“Don’t be a Karen.”

How often have you seen or heard this phrase recently?

With apologies to people who actually have that name, a “Karen” is a common stereotype, originating from the US, of a white woman who uses her privilege to demand her own way at the expense of others, often minorities. Kind of like this.

But entitled behaviour isn’t restricted by nationality, race or gender. As long as there is a power differential in place, such self-serving behaviour is likely to surface.

This is especially true in the business world where roles and responsibilities are clearly defined by position and rank, and where people play politics to gain power over others.

I am a client so I have my rights

Bound to have unreasonable clients in workplace culture
Image source: Shutterstock / Pingun

Everyone has a story of an unreasonable client.

I personally have heard stories of clients who feel the need to make derogatory remarks in a simple job request. That is totally uncalled for.

I want to be clear: It is not wrong for a paying client to expect quality work done effectively and speedily. After all, it is work, and efficiency and profitability are top priorities in the world of business.

What I do want to caution against, is the way results are demanded. A client may pay a vendor, but that doesn’t mean he owns him. Similarly, a boss may pay his employees, but that doesn’t mean he has the right to abuse them.

That entitled mindset that assumes money gives anyone the right to disregard basic respect for a fellow human being must go.

Unkindness causes inefficiency

There is a mutually beneficial link between kindness and workplace culture
Image source: Shutterstock / PongMoji

The common argument I hear is that business is business, and no one has the time to be kind, especially when being mean gets the job done faster: “Being kind isn’t going to put food on the table.”

I disagree. Studies have shown that that is a mutually beneficial link between kindness and business.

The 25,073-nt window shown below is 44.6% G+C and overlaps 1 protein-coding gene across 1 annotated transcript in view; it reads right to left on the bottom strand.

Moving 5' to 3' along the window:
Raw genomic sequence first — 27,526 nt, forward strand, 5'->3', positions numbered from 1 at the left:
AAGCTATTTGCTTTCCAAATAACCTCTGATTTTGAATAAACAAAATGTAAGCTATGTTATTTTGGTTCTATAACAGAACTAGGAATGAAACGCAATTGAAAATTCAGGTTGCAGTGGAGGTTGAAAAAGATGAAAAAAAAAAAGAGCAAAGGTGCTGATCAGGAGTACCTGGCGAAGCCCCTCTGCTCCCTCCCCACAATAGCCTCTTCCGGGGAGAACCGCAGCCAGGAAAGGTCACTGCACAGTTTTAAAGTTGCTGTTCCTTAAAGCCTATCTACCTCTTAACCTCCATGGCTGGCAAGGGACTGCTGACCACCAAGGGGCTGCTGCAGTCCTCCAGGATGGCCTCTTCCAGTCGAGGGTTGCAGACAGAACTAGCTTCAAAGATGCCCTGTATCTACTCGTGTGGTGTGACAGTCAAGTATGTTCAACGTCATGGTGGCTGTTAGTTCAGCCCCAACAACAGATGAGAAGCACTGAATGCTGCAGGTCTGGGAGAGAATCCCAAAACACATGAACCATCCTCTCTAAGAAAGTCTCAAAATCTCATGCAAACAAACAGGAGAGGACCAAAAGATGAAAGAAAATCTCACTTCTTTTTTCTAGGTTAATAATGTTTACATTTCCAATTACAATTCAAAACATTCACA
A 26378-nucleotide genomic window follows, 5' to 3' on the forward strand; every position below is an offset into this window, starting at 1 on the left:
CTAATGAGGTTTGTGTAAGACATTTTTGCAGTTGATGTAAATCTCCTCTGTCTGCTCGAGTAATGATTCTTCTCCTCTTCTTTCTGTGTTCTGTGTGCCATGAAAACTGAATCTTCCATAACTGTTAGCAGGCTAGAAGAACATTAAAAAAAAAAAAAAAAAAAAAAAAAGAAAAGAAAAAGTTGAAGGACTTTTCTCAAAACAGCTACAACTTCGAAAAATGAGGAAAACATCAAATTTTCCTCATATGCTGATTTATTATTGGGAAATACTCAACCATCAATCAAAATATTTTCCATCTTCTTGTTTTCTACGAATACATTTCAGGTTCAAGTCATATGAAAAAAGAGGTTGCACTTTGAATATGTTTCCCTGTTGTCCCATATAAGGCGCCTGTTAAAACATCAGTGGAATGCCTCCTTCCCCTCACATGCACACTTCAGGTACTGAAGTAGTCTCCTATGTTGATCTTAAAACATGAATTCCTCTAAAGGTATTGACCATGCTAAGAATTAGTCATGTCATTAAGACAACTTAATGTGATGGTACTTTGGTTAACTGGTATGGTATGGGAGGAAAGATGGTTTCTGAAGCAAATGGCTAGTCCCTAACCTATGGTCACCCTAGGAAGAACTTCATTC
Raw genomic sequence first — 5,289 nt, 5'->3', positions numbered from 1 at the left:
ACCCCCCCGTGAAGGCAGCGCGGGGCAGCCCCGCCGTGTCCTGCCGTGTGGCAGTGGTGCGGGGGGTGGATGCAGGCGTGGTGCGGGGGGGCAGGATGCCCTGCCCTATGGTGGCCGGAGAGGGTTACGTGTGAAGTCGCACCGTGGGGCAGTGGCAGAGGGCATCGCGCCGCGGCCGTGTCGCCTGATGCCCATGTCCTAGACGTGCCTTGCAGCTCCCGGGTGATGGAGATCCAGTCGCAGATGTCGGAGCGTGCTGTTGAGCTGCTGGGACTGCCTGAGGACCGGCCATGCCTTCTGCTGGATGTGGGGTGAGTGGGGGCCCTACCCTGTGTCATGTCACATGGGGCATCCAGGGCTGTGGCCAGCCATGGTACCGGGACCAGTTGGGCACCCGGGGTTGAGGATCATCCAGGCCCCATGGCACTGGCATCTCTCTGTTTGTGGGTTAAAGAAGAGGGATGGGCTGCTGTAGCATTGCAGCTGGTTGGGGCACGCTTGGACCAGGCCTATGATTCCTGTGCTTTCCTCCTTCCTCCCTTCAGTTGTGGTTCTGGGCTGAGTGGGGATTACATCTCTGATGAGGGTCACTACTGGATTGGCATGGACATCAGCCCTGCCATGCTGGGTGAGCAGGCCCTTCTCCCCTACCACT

But there’s a simpler reason: Nastiness gets people upset.

When that happens, employee morale falls, which in turn brings down efficiency, albeit slowly but surely.

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Like this account from a friend who had to work overtime during Chinese New Year at his client’s office: “The client company was having its celebration in the office. It would have been nice if they extended their invitation to us as vendors so that we can take a break from the long working hours but no. Not even an offer of a drink.”

Or this anecdote that someone shared with me: “Everything we are asked to do must be done immediately. If we are one day late, they ask you to explain why. They call us once a week to demand results even after we explain that there are delays due to unforeseen circumstances, especially during Covid.

“Sometimes I just want to tell them that the world does not revolve around them and that our only job is to please them. The constant chasing without understanding our situation just illustrates how self-entitled they are.”

If people can take a more considerate approach and not only look out for their own interests, it would make all our lives easier and happier.

Unkindness can breed unkindness as it clouds the human mind. Would you go the extra mile for someone who is constantly yelling at you? Would you even have the bandwidth to think of providing greater help and support if you’re constantly being pestered with unreasonable demands?

How can the business of kindness work?

Let kindness be part of our workplace culture
Image source: Shutterstock / Markik

Studies have shown that kindness and performance are not mutually exclusive. Practising kindness and graciousness at work can lead to better performance and profitability.

So the question we need to ask is how can we buy into this idea and how can your organisation embrace this?

It definitely will be easier when such values come from the top. Having these traits embodied by the executives in the C-suite will translate into more fulfilling working relationships and a more motivated workforce.

At the individual level, it is all about communication. Not pointless discussions that only go in circles but a proper dialogue, a two-way process that clarifies expectations and debunks assumptions.

Civility is key. You can be forceful without showing frustration. You can be strong without being sarcastic. You can disagree respectfully. Kindness is not weakness. And you can certainly be a boss without being bossy.

After all, would you like to be the one on the receiving end of such nastiness?

We may not be able to change our jobs or job scopes, but we can change the way we work and how we interact with our colleagues.

Be mindful if you find yourself demonstrating an attitude of entitlement. Being in a position of authority doesn’t give you the right to treat those under you badly.

To sum it up, listen to the words of Mahatma Gandhi, who inspired millions of Indians and led India to independence with his method of nonviolent resistance:

“Keep your thoughts positive, because your thoughts become your words. Keep your words positive, because your words become your behaviour. Keep your behaviour positive, because your behaviour becomes your habits. Keep your habits positive, because your habits become your values. Keep your values positive, because your values become your destiny.”

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